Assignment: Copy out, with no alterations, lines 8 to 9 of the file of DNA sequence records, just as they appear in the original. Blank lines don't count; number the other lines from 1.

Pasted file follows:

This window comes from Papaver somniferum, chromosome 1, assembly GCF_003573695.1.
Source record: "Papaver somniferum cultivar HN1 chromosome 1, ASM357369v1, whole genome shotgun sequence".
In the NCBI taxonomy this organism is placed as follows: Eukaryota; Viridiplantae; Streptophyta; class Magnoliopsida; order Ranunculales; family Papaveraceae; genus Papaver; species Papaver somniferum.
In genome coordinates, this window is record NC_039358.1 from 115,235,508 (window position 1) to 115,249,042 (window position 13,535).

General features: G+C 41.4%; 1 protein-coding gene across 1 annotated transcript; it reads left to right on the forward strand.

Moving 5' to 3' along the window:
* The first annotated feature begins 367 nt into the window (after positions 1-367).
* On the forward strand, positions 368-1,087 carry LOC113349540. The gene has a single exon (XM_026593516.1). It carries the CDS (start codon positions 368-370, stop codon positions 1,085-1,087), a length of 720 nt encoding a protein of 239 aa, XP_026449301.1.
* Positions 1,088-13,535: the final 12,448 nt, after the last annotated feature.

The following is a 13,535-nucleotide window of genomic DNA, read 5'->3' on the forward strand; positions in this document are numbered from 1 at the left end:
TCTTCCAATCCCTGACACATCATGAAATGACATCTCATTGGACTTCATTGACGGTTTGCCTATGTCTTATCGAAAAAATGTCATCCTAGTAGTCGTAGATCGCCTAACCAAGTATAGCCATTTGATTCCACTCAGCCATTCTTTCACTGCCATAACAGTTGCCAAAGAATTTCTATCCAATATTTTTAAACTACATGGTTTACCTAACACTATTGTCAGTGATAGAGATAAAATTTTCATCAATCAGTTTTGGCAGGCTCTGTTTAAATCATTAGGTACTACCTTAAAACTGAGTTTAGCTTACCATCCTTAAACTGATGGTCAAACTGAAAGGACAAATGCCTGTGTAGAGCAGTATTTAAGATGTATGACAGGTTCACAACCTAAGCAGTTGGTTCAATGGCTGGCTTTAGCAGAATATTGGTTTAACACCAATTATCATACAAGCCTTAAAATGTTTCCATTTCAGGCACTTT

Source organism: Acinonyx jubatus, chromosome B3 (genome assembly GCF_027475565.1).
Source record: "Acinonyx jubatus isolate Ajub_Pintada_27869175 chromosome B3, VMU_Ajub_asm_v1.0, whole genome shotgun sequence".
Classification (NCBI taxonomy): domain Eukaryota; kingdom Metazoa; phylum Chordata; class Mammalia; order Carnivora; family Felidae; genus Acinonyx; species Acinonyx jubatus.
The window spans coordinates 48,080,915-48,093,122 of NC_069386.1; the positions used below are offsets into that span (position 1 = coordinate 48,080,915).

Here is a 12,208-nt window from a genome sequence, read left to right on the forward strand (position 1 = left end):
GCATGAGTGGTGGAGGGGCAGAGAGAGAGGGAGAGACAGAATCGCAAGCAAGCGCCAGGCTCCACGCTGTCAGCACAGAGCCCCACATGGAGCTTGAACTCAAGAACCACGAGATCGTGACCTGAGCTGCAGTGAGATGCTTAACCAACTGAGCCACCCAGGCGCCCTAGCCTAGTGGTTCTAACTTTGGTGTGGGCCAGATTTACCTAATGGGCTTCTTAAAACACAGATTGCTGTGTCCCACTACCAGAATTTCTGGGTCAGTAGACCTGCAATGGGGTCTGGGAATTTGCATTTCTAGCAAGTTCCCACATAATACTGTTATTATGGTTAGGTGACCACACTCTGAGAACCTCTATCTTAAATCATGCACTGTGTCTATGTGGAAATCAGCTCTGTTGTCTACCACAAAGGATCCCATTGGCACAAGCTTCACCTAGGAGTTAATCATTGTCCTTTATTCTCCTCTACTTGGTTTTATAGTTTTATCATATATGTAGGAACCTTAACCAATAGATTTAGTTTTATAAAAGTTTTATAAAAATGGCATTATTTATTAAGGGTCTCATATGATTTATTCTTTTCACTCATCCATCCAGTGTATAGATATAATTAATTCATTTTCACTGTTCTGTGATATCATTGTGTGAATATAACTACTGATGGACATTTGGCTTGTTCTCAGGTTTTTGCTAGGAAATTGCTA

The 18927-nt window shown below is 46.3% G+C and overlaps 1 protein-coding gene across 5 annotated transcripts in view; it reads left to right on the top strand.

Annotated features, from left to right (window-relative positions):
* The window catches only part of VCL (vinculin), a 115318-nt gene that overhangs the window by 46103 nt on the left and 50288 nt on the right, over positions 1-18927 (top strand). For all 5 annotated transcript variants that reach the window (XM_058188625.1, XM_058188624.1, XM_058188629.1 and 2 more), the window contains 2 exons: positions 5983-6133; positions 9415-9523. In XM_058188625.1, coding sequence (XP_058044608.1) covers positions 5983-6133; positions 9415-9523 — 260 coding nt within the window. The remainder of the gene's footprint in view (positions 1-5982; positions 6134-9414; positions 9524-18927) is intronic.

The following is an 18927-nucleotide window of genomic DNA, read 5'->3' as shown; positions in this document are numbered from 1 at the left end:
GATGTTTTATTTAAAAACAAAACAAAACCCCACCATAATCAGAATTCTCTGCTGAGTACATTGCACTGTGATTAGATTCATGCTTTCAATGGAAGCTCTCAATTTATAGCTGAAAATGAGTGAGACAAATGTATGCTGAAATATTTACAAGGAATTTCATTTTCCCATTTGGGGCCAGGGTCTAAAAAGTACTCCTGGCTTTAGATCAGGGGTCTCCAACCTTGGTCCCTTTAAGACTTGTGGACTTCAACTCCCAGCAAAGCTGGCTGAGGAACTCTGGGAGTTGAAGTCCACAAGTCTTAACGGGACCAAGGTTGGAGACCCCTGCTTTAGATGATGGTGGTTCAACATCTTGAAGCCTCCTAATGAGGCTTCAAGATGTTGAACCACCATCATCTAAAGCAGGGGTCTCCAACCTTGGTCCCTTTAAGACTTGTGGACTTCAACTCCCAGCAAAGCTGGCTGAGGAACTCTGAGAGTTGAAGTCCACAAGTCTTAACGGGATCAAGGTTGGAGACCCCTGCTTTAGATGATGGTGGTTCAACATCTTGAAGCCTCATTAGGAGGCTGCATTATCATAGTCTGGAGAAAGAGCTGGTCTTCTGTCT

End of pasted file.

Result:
* On the forward strand, positions 368-1,087 carry LOC113349540. The gene has a single exon (XM_026593516.1). It carries the CDS (start codon positions 368-370, stop codon positions 1,085-1,087), a length of 720 nt encoding a protein of 239 aa, XP_026449301.1.
* Positions 1,088-13,535: the final 12,448 nt, after the last annotated feature.